We have written extensively on student loan horror stories involving six-figure debts and for-profit diploma mills ruining the financial lives of graduates and misleading them by promising success and prosperity after graduation. In other cases, students may borrow thousands of dollars while under the impression they will soon be in line for lucrative jobs and unaware of the potential financial consequences if their plans do not work out. Some former students and graduates have reported feeling blindsided by their debts, and if given the opportunity, they would go back and make different choices.
What is undisputed however, is that society is failing to teach teenagers and young adults personal finance skills. We cannot expect students to make informed decisions on spending money if they lack personal finance knowledge.
In many cases, students will not have the financial means to attend college without using loans, and it would be unfair to argue they should be denied the opportunity to receive an education. On the other hand, there may be ways to teach high school students how to be financially savvy before attending college so they can reduce the amount of loans they will have to utilize.
This dilemma raises an interesting question. Can teenagers benefit from being taught personal finance by parents or public schools?
Should Financial Literacy Courses Be Required in Public High Schools?
Organizations like the National Endowment for Financial Education have been pushing hard for public high schools to adopt mandatory personal finance courses. The curriculum developed by the organization covers topics such as goal setting, decision making, budgeting, money management tips and investing. Some states are implementing similar courses with the goal of helping students budget money during college and adulthood.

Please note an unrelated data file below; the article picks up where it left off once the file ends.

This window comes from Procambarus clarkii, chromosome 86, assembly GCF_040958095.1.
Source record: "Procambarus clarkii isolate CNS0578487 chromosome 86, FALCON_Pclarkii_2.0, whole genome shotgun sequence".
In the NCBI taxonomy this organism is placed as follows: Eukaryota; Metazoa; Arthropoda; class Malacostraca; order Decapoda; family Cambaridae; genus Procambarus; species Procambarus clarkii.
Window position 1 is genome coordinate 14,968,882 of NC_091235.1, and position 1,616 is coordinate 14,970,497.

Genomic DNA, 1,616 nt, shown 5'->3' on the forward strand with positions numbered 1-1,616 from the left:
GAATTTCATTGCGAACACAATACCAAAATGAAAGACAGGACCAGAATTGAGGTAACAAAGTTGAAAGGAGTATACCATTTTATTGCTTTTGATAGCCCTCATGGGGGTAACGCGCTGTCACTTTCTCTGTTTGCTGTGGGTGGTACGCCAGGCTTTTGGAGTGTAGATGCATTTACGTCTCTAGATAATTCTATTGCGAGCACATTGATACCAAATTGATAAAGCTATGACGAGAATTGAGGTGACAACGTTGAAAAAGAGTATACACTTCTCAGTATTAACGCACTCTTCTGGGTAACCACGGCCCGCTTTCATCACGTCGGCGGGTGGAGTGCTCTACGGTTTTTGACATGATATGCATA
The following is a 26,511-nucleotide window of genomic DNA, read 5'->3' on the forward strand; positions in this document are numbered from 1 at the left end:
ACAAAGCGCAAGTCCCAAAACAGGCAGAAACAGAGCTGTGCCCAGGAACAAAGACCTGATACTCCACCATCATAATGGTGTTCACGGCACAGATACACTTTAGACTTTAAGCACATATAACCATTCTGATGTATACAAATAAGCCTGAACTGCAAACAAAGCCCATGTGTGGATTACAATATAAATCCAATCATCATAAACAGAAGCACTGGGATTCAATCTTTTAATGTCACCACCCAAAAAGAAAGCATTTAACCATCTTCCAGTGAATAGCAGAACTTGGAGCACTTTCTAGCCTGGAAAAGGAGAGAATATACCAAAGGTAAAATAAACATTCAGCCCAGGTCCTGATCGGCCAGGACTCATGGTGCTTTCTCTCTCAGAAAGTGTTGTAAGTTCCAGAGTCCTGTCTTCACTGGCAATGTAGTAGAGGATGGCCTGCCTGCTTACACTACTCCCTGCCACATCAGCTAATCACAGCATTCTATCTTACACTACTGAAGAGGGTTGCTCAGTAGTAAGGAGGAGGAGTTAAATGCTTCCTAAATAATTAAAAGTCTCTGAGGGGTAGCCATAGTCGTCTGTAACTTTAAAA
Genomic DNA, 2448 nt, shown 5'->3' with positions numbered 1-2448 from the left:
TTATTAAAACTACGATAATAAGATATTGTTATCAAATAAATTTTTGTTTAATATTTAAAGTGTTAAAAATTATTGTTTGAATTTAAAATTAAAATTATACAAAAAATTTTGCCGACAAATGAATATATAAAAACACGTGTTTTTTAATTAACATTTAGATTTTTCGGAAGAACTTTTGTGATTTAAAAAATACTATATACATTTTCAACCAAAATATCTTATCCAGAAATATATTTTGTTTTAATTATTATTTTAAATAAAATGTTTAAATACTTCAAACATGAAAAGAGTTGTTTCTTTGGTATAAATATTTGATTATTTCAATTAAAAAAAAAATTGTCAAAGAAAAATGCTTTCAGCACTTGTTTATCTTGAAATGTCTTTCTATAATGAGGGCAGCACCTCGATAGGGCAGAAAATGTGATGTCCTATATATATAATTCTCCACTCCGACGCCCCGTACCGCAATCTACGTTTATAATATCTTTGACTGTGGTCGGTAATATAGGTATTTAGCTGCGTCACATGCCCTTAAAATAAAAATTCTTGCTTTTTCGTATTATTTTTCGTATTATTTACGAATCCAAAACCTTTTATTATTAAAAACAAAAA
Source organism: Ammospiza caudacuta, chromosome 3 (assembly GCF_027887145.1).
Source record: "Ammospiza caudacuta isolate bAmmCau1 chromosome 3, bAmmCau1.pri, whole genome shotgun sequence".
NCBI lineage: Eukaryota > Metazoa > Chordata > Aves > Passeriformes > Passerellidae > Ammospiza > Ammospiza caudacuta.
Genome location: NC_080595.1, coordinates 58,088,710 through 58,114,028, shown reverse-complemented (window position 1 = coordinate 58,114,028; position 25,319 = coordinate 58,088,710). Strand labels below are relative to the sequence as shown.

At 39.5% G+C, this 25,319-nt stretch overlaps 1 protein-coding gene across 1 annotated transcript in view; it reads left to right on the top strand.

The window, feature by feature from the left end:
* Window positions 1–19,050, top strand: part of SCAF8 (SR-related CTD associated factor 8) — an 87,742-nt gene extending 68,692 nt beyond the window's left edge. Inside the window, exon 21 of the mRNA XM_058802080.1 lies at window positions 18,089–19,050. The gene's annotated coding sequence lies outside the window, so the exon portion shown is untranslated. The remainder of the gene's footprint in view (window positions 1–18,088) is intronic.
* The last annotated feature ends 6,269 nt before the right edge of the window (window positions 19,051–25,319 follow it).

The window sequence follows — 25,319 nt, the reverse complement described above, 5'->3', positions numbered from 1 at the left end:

Do these courses lead to better financial outcomes? According to a study conducted by Discover, 60 percent of students who took personal finance courses during their senior year of high school had budgets. In comparison, 46 percent of students who did not take these courses budgeted their expenses. Additionally, 32 percent who have taken these courses have invested money, compared to 17 percent who did not take these classes.
Teaching young adults the finer points of compound interest, budgeting, investing and saving may translate into better decisions with money during college. However, it may be years before we know the definitive impact these courses have on student loan decisions. Presently, only 17 states require these courses for public high school students (including Missouri).
Many people are going to have to use student loans to afford college. Our society should give these students the tools to make informed financial decisions so they can lessen the amount of debt required to achieve an education.
The Kansas City bankruptcy attorneys at The Sader Law Firm can help students find the best ways to tackle excessive higher education debt.